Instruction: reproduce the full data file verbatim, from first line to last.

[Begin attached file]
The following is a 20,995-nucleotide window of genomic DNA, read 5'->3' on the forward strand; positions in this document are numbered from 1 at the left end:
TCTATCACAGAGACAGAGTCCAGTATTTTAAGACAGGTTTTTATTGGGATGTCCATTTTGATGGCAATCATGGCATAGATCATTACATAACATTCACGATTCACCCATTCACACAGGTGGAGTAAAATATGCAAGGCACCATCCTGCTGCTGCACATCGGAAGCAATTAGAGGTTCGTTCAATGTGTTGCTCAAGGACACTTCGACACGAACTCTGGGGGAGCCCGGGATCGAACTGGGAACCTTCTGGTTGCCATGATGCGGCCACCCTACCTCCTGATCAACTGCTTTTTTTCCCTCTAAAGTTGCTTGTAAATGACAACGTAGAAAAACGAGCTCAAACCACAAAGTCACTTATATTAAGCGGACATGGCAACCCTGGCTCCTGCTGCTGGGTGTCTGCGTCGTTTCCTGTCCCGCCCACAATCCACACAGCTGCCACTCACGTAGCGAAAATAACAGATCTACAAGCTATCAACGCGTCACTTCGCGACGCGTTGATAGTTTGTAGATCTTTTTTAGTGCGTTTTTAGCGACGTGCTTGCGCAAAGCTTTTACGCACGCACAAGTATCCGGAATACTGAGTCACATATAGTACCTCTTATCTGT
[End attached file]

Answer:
The following is a 20,995-nucleotide window of genomic DNA, read 5'->3' on the forward strand; positions in this document are numbered from 1 at the left end:
TCTATCACAGAGACAGAGTCCAGTATTTTAAGACAGGTTTTTATTGGGATGTCCATTTTGATGGCAATCATGGCATAGATCATTACATAACATTCACGATTCACCCATTCACACAGGTGGAGTAAAATATGCAAGGCACCATCCTGCTGCTGCACATCGGAAGCAATTAGAGGTTCGTTCAATGTGTTGCTCAAGGACACTTCGACACGAACTCTGGGGGAGCCCGGGATCGAACTGGGAACCTTCTGGTTGCCATGATGCGGCCACCCTACCTCCTGATCAACTGCTTTTTTTCCCTCTAAAGTTGCTTGTAAATGACAACGTAGAAAAACGAGCTCAAACCACAAAGTCACTTATATTAAGCGGACATGGCAACCCTGGCTCCTGCTGCTGGGTGTCTGCGTCGTTTCCTGTCCCGCCCACAATCCACACAGCTGCCACTCACGTAGCGAAAATAACAGATCTACAAGCTATCAACGCGTCACTTCGCGACGCGTTGATAGTTTGTAGATCTTTTTTAGTGCGTTTTTAGCGACGTGCTTGCGCAAAGCTTTTACGCACGCACAAGTATCCGGAATACTGAGTCACATATAGTACCTCTTATCTGT